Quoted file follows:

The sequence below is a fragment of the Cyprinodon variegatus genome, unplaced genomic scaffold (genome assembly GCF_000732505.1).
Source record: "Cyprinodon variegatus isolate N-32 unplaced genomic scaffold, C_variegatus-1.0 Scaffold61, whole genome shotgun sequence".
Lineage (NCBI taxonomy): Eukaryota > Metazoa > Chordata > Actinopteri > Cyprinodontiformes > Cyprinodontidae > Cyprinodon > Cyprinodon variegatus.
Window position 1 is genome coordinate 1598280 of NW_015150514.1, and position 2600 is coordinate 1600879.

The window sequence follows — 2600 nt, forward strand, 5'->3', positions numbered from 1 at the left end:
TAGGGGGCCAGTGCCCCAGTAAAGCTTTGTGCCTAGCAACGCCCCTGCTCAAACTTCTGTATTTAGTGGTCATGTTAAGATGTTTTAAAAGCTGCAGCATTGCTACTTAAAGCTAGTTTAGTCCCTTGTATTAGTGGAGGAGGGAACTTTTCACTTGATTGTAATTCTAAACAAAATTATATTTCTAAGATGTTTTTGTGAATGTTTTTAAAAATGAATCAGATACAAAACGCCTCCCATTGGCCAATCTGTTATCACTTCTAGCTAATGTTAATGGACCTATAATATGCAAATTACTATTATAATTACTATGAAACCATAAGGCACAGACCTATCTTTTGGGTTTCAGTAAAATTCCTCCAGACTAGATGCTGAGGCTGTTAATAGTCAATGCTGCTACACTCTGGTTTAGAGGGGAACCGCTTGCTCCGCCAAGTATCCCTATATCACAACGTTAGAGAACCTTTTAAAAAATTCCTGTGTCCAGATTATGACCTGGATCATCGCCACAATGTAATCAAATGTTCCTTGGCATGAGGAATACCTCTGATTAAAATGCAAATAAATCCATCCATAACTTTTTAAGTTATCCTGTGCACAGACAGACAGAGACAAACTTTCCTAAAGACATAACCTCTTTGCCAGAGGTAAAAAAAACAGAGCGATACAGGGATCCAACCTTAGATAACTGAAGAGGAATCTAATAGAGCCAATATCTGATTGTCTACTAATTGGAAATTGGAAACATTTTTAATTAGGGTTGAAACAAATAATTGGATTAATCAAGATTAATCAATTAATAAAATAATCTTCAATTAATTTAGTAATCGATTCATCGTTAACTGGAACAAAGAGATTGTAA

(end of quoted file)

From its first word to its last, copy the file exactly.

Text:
The sequence below is a fragment of the Cyprinodon variegatus genome, unplaced genomic scaffold (genome assembly GCF_000732505.1).
Source record: "Cyprinodon variegatus isolate N-32 unplaced genomic scaffold, C_variegatus-1.0 Scaffold61, whole genome shotgun sequence".
Lineage (NCBI taxonomy): Eukaryota > Metazoa > Chordata > Actinopteri > Cyprinodontiformes > Cyprinodontidae > Cyprinodon > Cyprinodon variegatus.
Window position 1 is genome coordinate 1598280 of NW_015150514.1, and position 2600 is coordinate 1600879.

The window sequence follows — 2600 nt, forward strand, 5'->3', positions numbered from 1 at the left end:
TAGGGGGCCAGTGCCCCAGTAAAGCTTTGTGCCTAGCAACGCCCCTGCTCAAACTTCTGTATTTAGTGGTCATGTTAAGATGTTTTAAAAGCTGCAGCATTGCTACTTAAAGCTAGTTTAGTCCCTTGTATTAGTGGAGGAGGGAACTTTTCACTTGATTGTAATTCTAAACAAAATTATATTTCTAAGATGTTTTTGTGAATGTTTTTAAAAATGAATCAGATACAAAACGCCTCCCATTGGCCAATCTGTTATCACTTCTAGCTAATGTTAATGGACCTATAATATGCAAATTACTATTATAATTACTATGAAACCATAAGGCACAGACCTATCTTTTGGGTTTCAGTAAAATTCCTCCAGACTAGATGCTGAGGCTGTTAATAGTCAATGCTGCTACACTCTGGTTTAGAGGGGAACCGCTTGCTCCGCCAAGTATCCCTATATCACAACGTTAGAGAACCTTTTAAAAAATTCCTGTGTCCAGATTATGACCTGGATCATCGCCACAATGTAATCAAATGTTCCTTGGCATGAGGAATACCTCTGATTAAAATGCAAATAAATCCATCCATAACTTTTTAAGTTATCCTGTGCACAGACAGACAGAGACAAACTTTCCTAAAGACATAACCTCTTTGCCAGAGGTAAAAAAAACAGAGCGATACAGGGATCCAACCTTAGATAACTGAAGAGGAATCTAATAGAGCCAATATCTGATTGTCTACTAATTGGAAATTGGAAACATTTTTAATTAGGGTTGAAACAAATAATTGGATTAATCAAGATTAATCAATTAATAAAATAATCTTCAATTAATTTAGTAATCGATTCATCGTTAACTGGAACAAAGAGATTGTAA